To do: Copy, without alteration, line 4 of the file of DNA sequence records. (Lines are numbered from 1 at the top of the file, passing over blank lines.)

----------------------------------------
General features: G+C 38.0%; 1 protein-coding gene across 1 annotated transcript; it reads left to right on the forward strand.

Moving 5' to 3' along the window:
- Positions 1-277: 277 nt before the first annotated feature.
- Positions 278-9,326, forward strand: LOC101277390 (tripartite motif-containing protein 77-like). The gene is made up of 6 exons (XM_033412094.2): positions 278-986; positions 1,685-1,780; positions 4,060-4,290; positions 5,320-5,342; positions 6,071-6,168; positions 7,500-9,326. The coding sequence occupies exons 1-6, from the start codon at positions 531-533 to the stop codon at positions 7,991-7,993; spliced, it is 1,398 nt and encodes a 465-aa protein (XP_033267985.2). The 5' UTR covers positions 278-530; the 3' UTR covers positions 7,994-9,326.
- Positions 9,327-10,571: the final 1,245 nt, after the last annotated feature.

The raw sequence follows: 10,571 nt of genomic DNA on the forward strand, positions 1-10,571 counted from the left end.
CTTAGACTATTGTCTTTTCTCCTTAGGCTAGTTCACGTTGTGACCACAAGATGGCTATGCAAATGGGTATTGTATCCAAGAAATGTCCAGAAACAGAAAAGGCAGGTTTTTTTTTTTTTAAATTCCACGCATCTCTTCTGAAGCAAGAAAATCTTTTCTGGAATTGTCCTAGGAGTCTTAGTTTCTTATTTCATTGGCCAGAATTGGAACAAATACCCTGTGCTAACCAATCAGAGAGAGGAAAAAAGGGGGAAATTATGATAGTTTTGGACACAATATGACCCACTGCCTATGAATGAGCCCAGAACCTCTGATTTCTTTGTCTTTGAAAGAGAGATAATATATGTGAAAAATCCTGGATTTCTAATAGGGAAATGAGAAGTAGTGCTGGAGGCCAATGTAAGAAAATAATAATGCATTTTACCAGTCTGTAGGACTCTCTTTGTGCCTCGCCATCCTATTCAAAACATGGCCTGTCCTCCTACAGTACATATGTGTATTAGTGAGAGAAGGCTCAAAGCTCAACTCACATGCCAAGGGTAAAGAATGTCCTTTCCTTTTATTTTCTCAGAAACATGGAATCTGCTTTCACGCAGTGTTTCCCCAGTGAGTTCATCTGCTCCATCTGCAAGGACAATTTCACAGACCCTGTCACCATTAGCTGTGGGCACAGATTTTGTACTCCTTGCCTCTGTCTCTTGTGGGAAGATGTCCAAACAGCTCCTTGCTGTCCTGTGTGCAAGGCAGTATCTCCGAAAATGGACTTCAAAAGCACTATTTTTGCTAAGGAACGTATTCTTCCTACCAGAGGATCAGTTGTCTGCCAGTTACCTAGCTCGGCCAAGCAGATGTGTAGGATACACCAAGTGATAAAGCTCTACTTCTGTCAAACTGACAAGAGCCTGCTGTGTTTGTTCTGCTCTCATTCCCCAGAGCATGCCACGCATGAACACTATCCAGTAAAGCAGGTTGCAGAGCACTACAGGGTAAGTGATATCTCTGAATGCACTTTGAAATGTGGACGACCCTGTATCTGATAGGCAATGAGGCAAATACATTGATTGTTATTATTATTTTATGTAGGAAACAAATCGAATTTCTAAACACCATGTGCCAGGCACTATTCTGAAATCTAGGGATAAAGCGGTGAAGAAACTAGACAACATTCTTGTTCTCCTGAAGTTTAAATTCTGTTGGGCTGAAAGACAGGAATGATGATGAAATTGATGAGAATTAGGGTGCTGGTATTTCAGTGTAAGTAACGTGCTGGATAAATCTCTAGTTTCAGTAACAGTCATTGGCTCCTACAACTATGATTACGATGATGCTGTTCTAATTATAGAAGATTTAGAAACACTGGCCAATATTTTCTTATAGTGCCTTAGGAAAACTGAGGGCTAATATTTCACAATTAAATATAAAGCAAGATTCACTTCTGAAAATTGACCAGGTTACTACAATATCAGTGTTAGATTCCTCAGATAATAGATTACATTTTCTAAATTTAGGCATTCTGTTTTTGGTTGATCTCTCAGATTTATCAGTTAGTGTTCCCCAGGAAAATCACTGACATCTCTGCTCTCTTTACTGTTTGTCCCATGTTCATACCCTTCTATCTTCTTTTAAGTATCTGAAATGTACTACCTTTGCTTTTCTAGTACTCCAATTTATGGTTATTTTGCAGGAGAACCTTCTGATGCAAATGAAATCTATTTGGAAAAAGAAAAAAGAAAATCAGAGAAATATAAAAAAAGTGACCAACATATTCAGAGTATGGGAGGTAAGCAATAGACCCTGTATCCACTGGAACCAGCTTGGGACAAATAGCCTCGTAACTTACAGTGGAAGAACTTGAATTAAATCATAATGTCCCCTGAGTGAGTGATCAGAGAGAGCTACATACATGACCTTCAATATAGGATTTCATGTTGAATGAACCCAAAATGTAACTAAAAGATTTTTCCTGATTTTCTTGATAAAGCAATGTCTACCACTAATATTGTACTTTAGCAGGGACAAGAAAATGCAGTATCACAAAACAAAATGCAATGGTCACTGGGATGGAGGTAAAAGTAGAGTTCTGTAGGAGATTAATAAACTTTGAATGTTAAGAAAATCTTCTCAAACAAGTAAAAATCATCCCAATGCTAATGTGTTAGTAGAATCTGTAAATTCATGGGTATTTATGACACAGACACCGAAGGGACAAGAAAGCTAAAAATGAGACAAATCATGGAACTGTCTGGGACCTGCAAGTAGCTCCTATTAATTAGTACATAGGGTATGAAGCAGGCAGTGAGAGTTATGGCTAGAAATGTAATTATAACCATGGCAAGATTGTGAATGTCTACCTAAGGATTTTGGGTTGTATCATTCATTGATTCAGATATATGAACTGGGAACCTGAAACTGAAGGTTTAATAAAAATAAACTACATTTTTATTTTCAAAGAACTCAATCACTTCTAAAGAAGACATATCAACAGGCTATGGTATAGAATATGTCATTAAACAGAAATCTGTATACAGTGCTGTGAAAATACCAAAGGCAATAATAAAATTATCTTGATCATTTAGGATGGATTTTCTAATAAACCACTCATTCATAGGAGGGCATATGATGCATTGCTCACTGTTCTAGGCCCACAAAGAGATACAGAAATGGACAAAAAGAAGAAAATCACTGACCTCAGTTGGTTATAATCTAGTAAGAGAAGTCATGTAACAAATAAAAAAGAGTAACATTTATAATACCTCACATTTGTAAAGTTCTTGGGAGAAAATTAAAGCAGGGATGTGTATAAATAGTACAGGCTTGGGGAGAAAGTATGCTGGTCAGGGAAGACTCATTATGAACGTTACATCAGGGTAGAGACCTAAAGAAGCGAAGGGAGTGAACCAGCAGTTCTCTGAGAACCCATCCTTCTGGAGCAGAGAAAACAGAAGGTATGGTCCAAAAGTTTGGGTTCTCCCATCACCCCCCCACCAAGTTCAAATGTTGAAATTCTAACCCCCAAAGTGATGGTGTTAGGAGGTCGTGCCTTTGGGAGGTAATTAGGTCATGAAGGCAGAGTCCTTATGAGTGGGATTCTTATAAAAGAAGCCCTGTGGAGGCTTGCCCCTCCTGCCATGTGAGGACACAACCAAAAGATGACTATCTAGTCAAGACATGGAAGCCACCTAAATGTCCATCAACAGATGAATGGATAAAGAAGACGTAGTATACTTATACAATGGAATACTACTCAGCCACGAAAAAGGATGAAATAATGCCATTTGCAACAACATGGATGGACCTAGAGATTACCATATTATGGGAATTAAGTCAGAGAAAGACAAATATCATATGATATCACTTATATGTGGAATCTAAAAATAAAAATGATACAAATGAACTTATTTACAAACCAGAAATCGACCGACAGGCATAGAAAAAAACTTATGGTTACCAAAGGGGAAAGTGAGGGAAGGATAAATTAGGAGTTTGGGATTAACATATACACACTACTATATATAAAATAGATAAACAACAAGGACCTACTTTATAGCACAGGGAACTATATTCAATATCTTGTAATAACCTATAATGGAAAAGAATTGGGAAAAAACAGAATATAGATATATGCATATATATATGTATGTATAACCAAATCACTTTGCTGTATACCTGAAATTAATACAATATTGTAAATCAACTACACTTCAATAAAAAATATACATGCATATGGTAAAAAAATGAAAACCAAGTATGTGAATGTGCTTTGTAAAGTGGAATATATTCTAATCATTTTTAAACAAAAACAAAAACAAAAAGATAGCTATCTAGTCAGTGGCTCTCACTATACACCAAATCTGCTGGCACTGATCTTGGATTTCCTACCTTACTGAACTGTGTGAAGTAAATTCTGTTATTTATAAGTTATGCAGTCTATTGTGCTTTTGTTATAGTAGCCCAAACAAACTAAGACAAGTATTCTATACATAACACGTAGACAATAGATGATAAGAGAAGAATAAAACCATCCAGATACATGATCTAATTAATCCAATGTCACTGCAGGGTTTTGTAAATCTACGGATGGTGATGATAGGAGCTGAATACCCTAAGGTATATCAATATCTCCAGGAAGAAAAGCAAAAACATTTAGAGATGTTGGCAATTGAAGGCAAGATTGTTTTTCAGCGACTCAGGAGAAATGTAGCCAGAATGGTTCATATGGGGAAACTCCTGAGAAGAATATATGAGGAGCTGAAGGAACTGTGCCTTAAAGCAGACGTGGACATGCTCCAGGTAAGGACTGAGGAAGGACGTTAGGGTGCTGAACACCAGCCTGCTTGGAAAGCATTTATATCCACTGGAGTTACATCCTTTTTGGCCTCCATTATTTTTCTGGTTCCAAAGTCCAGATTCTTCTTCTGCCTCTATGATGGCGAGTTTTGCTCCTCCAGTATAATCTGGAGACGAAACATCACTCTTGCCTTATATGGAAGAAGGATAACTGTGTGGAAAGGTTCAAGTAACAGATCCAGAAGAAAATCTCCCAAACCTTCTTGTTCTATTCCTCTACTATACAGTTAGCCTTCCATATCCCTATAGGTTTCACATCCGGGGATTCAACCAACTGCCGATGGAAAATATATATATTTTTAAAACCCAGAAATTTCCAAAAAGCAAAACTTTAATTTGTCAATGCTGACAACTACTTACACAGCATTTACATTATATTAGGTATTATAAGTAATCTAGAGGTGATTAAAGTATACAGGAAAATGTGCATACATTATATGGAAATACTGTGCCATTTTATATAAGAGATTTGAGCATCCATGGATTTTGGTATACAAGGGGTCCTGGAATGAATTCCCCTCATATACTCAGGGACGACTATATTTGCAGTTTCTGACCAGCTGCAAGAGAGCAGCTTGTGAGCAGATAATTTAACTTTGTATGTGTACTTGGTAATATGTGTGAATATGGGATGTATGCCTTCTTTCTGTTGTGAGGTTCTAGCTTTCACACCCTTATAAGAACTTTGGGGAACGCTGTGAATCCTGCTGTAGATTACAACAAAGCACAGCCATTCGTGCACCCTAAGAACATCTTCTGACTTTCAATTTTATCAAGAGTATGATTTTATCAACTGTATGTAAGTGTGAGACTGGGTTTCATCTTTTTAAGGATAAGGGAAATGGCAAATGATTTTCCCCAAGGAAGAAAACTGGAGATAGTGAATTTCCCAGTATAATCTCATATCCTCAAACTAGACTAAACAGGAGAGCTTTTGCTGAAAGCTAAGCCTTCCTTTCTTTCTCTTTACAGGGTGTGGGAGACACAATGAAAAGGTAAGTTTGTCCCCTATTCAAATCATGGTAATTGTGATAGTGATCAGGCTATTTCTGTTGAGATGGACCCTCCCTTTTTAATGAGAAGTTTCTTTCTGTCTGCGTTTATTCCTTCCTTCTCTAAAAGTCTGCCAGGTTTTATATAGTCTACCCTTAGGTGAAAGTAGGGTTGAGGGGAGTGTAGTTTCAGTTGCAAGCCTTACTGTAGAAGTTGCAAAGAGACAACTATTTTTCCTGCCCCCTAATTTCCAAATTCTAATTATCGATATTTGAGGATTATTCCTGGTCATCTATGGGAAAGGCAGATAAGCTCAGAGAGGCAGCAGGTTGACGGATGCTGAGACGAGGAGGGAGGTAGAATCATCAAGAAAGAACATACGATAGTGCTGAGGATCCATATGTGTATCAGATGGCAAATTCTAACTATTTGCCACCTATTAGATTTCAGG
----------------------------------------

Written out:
- Positions 278-9,326, forward strand: LOC101277390 (tripartite motif-containing protein 77-like). The gene is made up of 6 exons (XM_033412094.2): positions 278-986; positions 1,685-1,780; positions 4,060-4,290; positions 5,320-5,342; positions 6,071-6,168; positions 7,500-9,326. The coding sequence occupies exons 1-6, from the start codon at positions 531-533 to the stop codon at positions 7,991-7,993; spliced, it is 1,398 nt and encodes a 465-aa protein (XP_033267985.2). The 5' UTR covers positions 278-530; the 3' UTR covers positions 7,994-9,326.